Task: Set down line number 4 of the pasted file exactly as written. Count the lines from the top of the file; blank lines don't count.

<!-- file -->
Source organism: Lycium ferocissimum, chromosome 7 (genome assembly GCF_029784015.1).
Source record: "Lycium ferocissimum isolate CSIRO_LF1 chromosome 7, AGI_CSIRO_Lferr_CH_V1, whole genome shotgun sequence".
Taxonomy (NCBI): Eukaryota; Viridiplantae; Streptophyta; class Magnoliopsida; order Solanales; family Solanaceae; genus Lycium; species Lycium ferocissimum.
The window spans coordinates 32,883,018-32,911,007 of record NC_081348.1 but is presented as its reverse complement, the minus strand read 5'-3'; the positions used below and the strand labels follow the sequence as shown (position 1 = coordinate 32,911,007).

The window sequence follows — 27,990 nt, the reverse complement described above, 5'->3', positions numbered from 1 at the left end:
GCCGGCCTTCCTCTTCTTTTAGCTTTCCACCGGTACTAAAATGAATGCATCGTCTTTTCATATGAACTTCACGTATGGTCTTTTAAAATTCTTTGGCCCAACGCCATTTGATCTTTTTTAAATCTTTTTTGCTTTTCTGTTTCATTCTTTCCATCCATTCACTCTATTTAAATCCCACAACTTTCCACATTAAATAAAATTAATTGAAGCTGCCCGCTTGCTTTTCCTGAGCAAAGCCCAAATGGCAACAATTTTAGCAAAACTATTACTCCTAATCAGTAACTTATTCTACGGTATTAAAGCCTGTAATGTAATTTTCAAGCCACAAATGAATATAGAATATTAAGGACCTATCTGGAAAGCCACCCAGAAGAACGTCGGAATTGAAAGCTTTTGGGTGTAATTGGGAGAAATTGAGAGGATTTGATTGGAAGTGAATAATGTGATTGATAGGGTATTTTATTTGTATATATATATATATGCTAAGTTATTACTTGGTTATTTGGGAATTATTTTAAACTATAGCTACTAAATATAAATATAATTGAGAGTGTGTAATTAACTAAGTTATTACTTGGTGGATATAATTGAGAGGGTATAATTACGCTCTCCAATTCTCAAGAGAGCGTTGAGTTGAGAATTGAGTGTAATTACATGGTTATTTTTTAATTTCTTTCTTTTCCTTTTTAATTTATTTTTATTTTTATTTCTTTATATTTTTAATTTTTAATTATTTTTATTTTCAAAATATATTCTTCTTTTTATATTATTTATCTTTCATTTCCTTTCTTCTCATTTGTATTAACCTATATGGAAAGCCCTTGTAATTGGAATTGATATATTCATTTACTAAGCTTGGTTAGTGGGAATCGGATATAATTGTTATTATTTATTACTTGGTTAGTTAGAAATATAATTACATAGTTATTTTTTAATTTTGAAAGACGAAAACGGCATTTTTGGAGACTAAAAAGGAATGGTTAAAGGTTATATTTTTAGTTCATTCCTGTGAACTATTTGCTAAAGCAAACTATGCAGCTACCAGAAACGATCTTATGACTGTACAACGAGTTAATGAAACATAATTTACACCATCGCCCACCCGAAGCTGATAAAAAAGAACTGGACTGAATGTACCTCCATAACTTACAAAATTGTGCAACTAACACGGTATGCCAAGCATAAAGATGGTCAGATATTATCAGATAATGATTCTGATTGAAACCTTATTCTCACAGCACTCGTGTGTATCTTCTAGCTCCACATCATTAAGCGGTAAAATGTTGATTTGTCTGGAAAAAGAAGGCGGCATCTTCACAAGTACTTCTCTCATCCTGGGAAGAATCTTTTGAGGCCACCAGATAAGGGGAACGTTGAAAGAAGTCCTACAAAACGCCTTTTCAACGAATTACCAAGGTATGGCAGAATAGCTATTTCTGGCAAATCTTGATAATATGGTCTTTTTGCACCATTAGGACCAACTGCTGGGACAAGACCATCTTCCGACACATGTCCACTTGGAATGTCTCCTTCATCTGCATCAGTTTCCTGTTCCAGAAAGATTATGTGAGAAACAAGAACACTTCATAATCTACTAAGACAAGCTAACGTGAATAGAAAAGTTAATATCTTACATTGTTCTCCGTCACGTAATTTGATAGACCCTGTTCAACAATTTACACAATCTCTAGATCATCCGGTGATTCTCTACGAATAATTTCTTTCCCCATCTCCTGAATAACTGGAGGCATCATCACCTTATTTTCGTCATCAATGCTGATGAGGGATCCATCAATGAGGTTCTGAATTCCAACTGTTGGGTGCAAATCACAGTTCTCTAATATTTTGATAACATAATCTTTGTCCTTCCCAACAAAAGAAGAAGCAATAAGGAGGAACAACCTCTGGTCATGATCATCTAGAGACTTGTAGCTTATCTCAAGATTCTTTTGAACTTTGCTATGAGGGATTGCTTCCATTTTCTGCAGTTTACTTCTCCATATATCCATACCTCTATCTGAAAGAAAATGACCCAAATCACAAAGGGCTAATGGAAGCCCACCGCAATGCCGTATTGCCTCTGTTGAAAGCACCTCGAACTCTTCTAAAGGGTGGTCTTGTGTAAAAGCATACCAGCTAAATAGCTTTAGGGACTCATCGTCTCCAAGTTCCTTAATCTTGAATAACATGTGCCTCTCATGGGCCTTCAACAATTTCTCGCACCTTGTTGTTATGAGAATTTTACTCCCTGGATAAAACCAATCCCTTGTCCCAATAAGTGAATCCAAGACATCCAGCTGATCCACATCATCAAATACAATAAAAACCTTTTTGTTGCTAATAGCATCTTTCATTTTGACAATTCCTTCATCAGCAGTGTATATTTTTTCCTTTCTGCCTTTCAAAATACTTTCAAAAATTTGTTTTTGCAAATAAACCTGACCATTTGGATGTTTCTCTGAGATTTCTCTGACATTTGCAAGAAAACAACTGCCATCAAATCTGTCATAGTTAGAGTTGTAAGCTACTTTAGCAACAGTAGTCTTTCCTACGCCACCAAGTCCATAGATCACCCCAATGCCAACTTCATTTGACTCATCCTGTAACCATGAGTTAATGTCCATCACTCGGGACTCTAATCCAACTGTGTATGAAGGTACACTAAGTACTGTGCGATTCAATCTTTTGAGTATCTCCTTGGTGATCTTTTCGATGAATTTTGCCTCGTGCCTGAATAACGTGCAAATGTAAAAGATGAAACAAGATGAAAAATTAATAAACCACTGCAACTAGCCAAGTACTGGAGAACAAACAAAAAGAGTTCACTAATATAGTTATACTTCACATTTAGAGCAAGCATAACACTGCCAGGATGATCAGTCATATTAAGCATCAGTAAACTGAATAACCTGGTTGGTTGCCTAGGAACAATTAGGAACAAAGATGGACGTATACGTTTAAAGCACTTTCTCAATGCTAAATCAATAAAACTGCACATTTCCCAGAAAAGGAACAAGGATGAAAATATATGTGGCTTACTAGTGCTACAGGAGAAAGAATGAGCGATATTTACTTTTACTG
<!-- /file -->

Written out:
The window spans coordinates 32,883,018-32,911,007 of record NC_081348.1 but is presented as its reverse complement, the minus strand read 5'-3'; the positions used below and the strand labels follow the sequence as shown (position 1 = coordinate 32,911,007).